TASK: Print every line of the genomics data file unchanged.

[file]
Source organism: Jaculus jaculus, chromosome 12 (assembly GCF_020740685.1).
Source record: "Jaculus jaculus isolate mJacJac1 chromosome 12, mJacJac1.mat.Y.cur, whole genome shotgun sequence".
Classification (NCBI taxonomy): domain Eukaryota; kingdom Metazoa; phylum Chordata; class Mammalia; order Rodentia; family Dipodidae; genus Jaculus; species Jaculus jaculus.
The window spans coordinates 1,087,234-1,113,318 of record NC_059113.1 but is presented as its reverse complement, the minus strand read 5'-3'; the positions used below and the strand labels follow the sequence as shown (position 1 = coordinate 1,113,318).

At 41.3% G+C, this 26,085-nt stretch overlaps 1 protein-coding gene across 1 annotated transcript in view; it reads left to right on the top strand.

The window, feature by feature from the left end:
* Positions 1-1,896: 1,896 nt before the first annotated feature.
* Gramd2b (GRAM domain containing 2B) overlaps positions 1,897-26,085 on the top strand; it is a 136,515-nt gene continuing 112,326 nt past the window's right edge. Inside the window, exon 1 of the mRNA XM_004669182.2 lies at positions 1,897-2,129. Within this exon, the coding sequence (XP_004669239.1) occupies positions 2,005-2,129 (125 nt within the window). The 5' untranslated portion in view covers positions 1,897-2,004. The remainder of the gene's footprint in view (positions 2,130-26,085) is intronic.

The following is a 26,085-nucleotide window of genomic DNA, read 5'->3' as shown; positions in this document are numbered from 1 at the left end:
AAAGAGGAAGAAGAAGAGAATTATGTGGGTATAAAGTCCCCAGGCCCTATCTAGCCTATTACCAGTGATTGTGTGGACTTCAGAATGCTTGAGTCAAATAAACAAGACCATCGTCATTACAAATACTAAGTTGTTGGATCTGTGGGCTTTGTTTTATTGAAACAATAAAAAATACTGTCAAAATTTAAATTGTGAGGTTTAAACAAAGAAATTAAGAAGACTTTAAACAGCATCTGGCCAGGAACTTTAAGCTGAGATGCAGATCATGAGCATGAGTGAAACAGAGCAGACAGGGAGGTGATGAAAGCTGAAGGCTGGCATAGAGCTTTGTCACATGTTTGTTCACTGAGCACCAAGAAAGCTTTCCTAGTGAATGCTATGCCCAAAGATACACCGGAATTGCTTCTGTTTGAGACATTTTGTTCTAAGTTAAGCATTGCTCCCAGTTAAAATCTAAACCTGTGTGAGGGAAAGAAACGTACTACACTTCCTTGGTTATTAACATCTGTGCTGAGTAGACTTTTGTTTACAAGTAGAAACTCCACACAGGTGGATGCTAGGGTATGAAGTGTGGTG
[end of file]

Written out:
Source organism: Jaculus jaculus, chromosome 12 (assembly GCF_020740685.1).
Source record: "Jaculus jaculus isolate mJacJac1 chromosome 12, mJacJac1.mat.Y.cur, whole genome shotgun sequence".
Classification (NCBI taxonomy): domain Eukaryota; kingdom Metazoa; phylum Chordata; class Mammalia; order Rodentia; family Dipodidae; genus Jaculus; species Jaculus jaculus.
The window spans coordinates 1,087,234-1,113,318 of record NC_059113.1 but is presented as its reverse complement, the minus strand read 5'-3'; the positions used below and the strand labels follow the sequence as shown (position 1 = coordinate 1,113,318).

At 41.3% G+C, this 26,085-nt stretch overlaps 1 protein-coding gene across 1 annotated transcript in view; it reads left to right on the top strand.

The window, feature by feature from the left end:
* Positions 1-1,896: 1,896 nt before the first annotated feature.
* Gramd2b (GRAM domain containing 2B) overlaps positions 1,897-26,085 on the top strand; it is a 136,515-nt gene continuing 112,326 nt past the window's right edge. Inside the window, exon 1 of the mRNA XM_004669182.2 lies at positions 1,897-2,129. Within this exon, the coding sequence (XP_004669239.1) occupies positions 2,005-2,129 (125 nt within the window). The 5' untranslated portion in view covers positions 1,897-2,004. The remainder of the gene's footprint in view (positions 2,130-26,085) is intronic.

The following is a 26,085-nucleotide window of genomic DNA, read 5'->3' as shown; positions in this document are numbered from 1 at the left end:
AAAGAGGAAGAAGAAGAGAATTATGTGGGTATAAAGTCCCCAGGCCCTATCTAGCCTATTACCAGTGATTGTGTGGACTTCAGAATGCTTGAGTCAAATAAACAAGACCATCGTCATTACAAATACTAAGTTGTTGGATCTGTGGGCTTTGTTTTATTGAAACAATAAAAAATACTGTCAAAATTTAAATTGTGAGGTTTAAACAAAGAAATTAAGAAGACTTTAAACAGCATCTGGCCAGGAACTTTAAGCTGAGATGCAGATCATGAGCATGAGTGAAACAGAGCAGACAGGGAGGTGATGAAAGCTGAAGGCTGGCATAGAGCTTTGTCACATGTTTGTTCACTGAGCACCAAGAAAGCTTTCCTAGTGAATGCTATGCCCAAAGATACACCGGAATTGCTTCTGTTTGAGACATTTTGTTCTAAGTTAAGCATTGCTCCCAGTTAAAATCTAAACCTGTGTGAGGGAAAGAAACGTACTACACTTCCTTGGTTATTAACATCTGTGCTGAGTAGACTTTTGTTTACAAGTAGAAACTCCACACAGGTGGATGCTAGGGTATGAAGTGTGGTG